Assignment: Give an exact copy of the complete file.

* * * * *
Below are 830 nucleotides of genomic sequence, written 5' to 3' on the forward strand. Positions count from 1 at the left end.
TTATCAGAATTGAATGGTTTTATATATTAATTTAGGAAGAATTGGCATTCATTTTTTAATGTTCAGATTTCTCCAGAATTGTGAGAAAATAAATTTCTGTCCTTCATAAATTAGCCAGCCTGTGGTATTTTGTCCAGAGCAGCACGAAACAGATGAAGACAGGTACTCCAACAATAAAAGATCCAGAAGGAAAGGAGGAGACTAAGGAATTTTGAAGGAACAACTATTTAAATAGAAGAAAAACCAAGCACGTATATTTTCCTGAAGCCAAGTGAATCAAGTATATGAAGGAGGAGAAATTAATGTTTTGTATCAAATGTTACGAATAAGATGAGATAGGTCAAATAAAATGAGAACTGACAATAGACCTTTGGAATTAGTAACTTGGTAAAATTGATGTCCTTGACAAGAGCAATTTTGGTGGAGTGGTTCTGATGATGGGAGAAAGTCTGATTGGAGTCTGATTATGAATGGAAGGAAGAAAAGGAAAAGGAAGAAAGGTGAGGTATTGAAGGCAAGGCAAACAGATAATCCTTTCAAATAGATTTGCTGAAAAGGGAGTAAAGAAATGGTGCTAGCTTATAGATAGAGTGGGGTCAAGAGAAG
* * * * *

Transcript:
Below are 830 nucleotides of genomic sequence, written 5' to 3' on the forward strand. Positions count from 1 at the left end.
TTATCAGAATTGAATGGTTTTATATATTAATTTAGGAAGAATTGGCATTCATTTTTTAATGTTCAGATTTCTCCAGAATTGTGAGAAAATAAATTTCTGTCCTTCATAAATTAGCCAGCCTGTGGTATTTTGTCCAGAGCAGCACGAAACAGATGAAGACAGGTACTCCAACAATAAAAGATCCAGAAGGAAAGGAGGAGACTAAGGAATTTTGAAGGAACAACTATTTAAATAGAAGAAAAACCAAGCACGTATATTTTCCTGAAGCCAAGTGAATCAAGTATATGAAGGAGGAGAAATTAATGTTTTGTATCAAATGTTACGAATAAGATGAGATAGGTCAAATAAAATGAGAACTGACAATAGACCTTTGGAATTAGTAACTTGGTAAAATTGATGTCCTTGACAAGAGCAATTTTGGTGGAGTGGTTCTGATGATGGGAGAAAGTCTGATTGGAGTCTGATTATGAATGGAAGGAAGAAAAGGAAAAGGAAGAAAGGTGAGGTATTGAAGGCAAGGCAAACAGATAATCCTTTCAAATAGATTTGCTGAAAAGGGAGTAAAGAAATGGTGCTAGCTTATAGATAGAGTGGGGTCAAGAGAAG